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MWWS results and responding population

The MWWS is a voluntary survey and, therefore, response rates vary slightly from cycle to cycle. These changes can have an impact on the survey results. However, as the response rate is close to 100% for large communities (50 000 people or more) and most of the statistics are weighted by population, the impact of the changes in responding population on results at the national level is slight.

While the exact causes of the drop in total and residential water use per capita between the 2006 and 2009 survey cycles would require further study to determine, it is certain that it is not simply the results of different response rates in the two survey years.

For total water use per capita, approximately 75% of the 2009 data set (by population) was composed of municipalities that responded in both 2006 and 2009. For residential water use per capita, 62% of the data set (by population) was composed of municipalities that responded in both 2006 and 2009. A significant drop in  total and residential water use per capita is observed even when looking only at municipalities that responded in both 2006 and 2009.

 

Table 2: Total and Residential Per Capita Water Use,
by Province/Territory and Municipal Population

  Total water use Residential water use
Number of responding municipalities Responding population Total water use per capita (litres/capita/
day)
Number of responding municipalities Responding population Residential* water use per capita (litres/capita/
day)
Newfoundland and Labrador 24 278 549 804 22 189 235 395
Prince Edward Island 4 52 582 505 4 52 582 189
Nova Scotia 18 436 981 512 17 436 120 292
New Brunswick 30 267 352 821 27 263 986 394
Quebec 272 5 465 132 706 225 4 393 874 386
Ontario 165 10 470 997 409 159 10 401 245 225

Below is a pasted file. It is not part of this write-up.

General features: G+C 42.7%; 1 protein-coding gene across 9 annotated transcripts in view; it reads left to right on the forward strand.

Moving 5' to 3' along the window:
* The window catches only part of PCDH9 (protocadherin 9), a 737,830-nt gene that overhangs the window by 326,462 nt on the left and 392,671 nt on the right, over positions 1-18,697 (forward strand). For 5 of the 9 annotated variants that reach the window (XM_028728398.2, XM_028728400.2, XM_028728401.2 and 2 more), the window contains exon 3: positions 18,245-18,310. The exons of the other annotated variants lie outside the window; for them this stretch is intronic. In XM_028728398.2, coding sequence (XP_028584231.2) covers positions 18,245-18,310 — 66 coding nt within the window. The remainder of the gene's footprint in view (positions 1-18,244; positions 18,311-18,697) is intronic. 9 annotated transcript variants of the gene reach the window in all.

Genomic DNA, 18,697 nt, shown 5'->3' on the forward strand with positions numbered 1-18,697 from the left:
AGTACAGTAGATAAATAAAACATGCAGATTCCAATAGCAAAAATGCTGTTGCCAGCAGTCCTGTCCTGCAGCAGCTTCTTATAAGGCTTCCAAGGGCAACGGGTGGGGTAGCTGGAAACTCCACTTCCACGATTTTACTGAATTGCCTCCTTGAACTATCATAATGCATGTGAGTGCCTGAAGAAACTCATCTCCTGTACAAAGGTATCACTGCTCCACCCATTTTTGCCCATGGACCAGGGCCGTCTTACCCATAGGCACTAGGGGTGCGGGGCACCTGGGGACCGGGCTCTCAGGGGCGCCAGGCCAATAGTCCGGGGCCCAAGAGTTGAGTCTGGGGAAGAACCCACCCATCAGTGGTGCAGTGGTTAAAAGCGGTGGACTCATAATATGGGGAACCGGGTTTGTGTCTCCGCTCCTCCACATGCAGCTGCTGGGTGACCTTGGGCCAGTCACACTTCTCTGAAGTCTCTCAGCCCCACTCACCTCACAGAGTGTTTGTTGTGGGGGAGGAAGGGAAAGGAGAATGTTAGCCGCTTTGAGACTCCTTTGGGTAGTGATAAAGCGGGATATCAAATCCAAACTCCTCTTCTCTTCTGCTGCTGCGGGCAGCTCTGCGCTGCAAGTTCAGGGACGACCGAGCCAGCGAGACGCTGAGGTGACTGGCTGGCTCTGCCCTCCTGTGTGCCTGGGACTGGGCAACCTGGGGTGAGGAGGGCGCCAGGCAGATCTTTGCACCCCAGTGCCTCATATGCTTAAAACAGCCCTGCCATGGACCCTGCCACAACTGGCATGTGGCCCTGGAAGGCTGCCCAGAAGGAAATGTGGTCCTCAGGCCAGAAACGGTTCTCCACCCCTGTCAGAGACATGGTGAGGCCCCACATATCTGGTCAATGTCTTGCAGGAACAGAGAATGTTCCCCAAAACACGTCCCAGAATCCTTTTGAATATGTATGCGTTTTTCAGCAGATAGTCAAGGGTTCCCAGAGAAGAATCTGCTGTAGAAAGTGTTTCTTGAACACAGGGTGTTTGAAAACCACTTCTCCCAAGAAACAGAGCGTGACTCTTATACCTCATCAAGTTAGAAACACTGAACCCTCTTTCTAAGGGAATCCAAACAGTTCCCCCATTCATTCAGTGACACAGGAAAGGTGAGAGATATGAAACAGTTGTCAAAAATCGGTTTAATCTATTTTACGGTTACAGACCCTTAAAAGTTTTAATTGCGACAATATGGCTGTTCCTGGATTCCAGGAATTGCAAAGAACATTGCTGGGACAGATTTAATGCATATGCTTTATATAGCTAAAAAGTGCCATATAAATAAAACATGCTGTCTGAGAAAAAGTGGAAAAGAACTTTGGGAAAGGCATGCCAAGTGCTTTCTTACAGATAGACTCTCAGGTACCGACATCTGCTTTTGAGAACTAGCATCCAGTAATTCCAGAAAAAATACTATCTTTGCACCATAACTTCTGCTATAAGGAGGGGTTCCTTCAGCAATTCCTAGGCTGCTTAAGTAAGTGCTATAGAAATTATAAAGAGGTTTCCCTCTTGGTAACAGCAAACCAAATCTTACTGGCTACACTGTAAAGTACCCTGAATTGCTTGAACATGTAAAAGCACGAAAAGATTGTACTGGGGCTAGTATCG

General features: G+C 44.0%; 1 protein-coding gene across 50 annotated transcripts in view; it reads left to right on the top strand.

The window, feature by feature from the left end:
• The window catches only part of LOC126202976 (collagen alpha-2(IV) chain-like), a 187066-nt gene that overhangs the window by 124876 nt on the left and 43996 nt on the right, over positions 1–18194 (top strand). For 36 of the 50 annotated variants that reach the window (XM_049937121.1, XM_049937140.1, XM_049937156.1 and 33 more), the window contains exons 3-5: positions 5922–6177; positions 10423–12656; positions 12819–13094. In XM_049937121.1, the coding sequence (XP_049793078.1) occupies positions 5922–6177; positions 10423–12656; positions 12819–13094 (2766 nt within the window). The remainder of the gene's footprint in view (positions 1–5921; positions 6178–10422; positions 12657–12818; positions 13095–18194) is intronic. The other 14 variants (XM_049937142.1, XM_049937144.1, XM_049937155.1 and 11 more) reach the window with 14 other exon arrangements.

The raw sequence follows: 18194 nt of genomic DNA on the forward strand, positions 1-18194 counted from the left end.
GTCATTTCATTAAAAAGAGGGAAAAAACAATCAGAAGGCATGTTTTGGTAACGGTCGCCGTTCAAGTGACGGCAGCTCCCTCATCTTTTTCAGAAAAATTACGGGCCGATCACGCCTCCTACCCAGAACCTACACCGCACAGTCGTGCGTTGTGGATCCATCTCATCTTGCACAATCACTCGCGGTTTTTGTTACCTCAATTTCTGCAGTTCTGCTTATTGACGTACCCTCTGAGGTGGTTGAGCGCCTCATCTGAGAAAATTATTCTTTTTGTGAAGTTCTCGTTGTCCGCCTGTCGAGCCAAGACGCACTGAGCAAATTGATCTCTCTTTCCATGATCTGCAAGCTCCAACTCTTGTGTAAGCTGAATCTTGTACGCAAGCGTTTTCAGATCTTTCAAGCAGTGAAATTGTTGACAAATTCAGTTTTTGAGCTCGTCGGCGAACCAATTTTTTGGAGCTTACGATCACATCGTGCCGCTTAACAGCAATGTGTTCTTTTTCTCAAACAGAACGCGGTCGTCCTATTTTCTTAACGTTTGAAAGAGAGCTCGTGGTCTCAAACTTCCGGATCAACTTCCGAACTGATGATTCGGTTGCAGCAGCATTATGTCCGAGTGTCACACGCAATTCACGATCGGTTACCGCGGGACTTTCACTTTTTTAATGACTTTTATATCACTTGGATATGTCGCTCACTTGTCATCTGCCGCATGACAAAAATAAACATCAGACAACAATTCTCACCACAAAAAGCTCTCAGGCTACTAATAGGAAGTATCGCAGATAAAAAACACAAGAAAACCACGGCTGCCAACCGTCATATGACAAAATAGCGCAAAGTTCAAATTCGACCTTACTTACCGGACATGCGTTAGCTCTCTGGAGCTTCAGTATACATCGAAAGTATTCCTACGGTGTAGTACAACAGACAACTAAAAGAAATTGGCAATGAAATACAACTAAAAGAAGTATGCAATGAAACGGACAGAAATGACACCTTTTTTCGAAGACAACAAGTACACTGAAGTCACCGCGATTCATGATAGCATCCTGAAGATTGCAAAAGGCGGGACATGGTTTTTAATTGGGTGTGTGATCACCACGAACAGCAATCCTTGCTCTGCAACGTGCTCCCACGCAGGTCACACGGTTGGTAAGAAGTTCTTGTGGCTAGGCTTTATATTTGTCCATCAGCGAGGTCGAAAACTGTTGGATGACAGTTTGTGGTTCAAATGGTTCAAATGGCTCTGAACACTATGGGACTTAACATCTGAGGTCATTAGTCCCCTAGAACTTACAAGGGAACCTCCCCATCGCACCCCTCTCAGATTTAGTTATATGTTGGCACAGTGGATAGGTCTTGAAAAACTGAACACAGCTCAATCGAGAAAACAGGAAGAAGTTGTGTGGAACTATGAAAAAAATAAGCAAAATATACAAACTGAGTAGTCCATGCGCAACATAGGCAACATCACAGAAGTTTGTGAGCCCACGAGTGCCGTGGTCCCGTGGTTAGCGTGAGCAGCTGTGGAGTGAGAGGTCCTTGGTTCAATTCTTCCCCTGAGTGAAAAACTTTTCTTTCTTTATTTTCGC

Manitoba 54 847 025 355 49 842 461 199
Saskatchewan 80 609 177 518 75 607 131 238
Alberta 124 2 837 712 395 115 2 756 461 209
British Columbia 87 2 766 835 606 86 2 764 564 353
Territories 6 39 448 599 6 39 448 391
 
Municipal Population            
Under 1000 154 74 099 756 136 65 249 426
1001–2000 142 159 338 528 120 135 276 371
2001–5000 172 446 134 712 157 410 304 385
5001–50 000 322 3 586 411 570 302 3 384 172 313
50 001–500 000 64 8 747 123 489 60 7 816 692 280
More than
500 000
10 11 058 686 497 10 10 935 416 251
Total, 2009 864 24 071 791 510 785 22 747 109 274
Total, 2006 1 082 25 183 363 591** 1 043 25 074 414 327**

Source: 2009 MWWS. Aggregated to municipal level and imputed for non-response using 2006 MWWS. Sustainable Water Management Division, Environment Canada.

* Includes single-family and multi-family.

 


2. Total water use per capita is the total volume of water delivered to the water distribution system, divided by the residential population served water. Total water use includes all end-uses of municipal-supplied water (residential, commercial, industries and agricultural operations that obtain their water from a municipal water supply) and water losses.

3. OECD Factbook, 2008.